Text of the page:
Maryland baseball season is just one week away. Over the last two weeks, The Maryland Baseball Network has reviewed the best moments of head coach Rob Vaughn’s first year at the helm, highlighted the best offseason performers and broken down several notable things revealed at spring sports media day.
Now, with just six days left until the Terps take on Campbell in the season-opener, it’s time to shift our efforts to what’s to come in the next few months. We’ve previewed the starting pitchers, and today, we continue with a breakdown of Maryland baseball’s 2019 relief pitchers.
Senior RHP John Murphy
For the second straight season, John Murphy will start the season as Maryland’s closer. Murphy picked up four saves last year while posting a 4.26 ERA over 25 innings of work, struggling a bit with his command. It was a bit of a disappointing season for the righty, who posted a 1.71 ERA in 2017, but he still struck out 37 batters last season.
Unfortunately, after being ejected from the final game of the 2018 season against Indiana, Murphy will be ineligible to pitch in Maryland’s first two games against Campbell and Coastal Carolina. But after that, look for Murphy to handle the 9th inning for the Terps.
Junior RHP Nick Turnbull
Nick Turnbull has been maybe the most impressive addition to the Terps bullpen this season. The tall right-hander joined Maryland as a transfer from Harford Community College, and has shown off a good fastball and breaking ball. Rob Vaughn and Corey Muscara could go to Turnbull if they need to close out one of the first two games in 2019.
Junior RHP Elliot Zoellner
Elliot Zoellner started the 2018 season as a possible starter, but after some rough appearances, the righty settled into the Terps bullpen. Zoellner finished the season with an 11.57 ERA in 16 innings of work, but he was much better in his final few appearances of the campaign after getting fully comfortable with his new sidearm delivery. He then went on to post a 0.64 ERA with 15 strikeouts in 14 innings this summer with the Bethesda Big Train in the Ripken League, and looks poised for a breakout season.
Sophomore LHP Sean Fisher
Sean Fisher was used heavily in his first season in College Park, working 30 innings and posting a 6.53 ERA with 22 strikeouts last season. The lefty has a lot of movement on his fastball, which is the pitch he throws most of the time. Look for Fisher to again be an option in the late innings for the Terps, especially if he continues to develop his off-speed pitches.
Sophomore LHP Grant Burleson
Grant Burleson was another freshman who was used a good amount last year, posting a 6.65 ERA with 16 strikeouts and one save over 21 2/3 innings. He struggled with his command last season, walking 19 batters, but he showed a very good breaking ball that makes him tough against both righties and lefties.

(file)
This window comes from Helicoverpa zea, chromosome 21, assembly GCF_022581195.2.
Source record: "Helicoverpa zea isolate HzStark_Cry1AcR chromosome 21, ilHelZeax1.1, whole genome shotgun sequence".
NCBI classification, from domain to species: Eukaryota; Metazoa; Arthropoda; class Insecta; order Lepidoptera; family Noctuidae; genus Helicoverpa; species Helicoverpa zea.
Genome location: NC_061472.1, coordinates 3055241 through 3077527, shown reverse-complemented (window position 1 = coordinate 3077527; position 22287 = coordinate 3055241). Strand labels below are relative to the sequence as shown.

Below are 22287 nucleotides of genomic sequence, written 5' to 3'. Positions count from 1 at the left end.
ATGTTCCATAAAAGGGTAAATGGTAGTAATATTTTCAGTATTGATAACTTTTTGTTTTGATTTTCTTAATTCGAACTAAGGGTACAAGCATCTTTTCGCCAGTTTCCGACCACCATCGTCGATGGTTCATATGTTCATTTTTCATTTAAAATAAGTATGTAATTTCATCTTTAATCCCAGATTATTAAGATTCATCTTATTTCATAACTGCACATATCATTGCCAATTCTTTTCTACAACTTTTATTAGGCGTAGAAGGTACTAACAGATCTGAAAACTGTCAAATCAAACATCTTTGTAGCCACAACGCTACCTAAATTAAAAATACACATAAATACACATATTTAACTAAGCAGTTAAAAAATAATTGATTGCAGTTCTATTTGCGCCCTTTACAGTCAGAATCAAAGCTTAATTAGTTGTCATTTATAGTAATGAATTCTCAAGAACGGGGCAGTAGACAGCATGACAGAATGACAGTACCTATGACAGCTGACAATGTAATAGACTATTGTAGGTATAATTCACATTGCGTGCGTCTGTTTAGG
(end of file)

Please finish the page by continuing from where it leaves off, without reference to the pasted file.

Sophomore RHP Mike Vasturia
Mike Vasturia is a tall right-hander at 6-foot-5, but he doesn’t throw very hard. Instead, he relies on a big curveball that can get hitters off balance. Vasturia pitched to a 6.41 ERA in 19 2/3 innings last season, but he could see even more innings this season if that curveball is working.
Sophomore LHP Billy Phillips
Billy Phillips continued to get better and stronger as 2018 went along, and he even earned a midweek start by the tail end of the season, and finished with an 8.55 ERA in 20 innings. The lefty should be in a middle relief or long relief role this season after showing more progress over the summer in the Ripken League. Phillips struck out 15 batters and walked just two over 15 innings with the Baltimore Redbirds this summer.
Junior LHP Tuck Tucker
Tuck Tucker is another junior college transfer who should see some innings out of the bullpen this season. He pitched at New Mexico Junior College and struck out 49 batters in under 40 innings of work. He has good stuff, which is why Texas Tech recruited him hard in high school, and he could be an important lefty for the Terps in 2019.
There are four freshman pitchers who should start the season in the Maryland bullpen, and could make an impact similar to that of Fisher and Burleson from last season.
Sean Heine, a 6-foot-4 righty from New Jersey, has a good breaking ball and fastball, and is one of the most exciting freshman in the class. He should make an impact on the mound this season. Andrew Vail, a 6-foot-1 lefty, also has some zip on his fastball, and comes from Gloucester Catholic, where the Terps have found some successful players in the past.
Will Glock is a 5-foot-11 right-hander who has good slider and showed it during the Fall World Series when he recorded the final out of the week. Sean Burke, a 6-foot-6 righty, can give hitters trouble using his good stuff and size.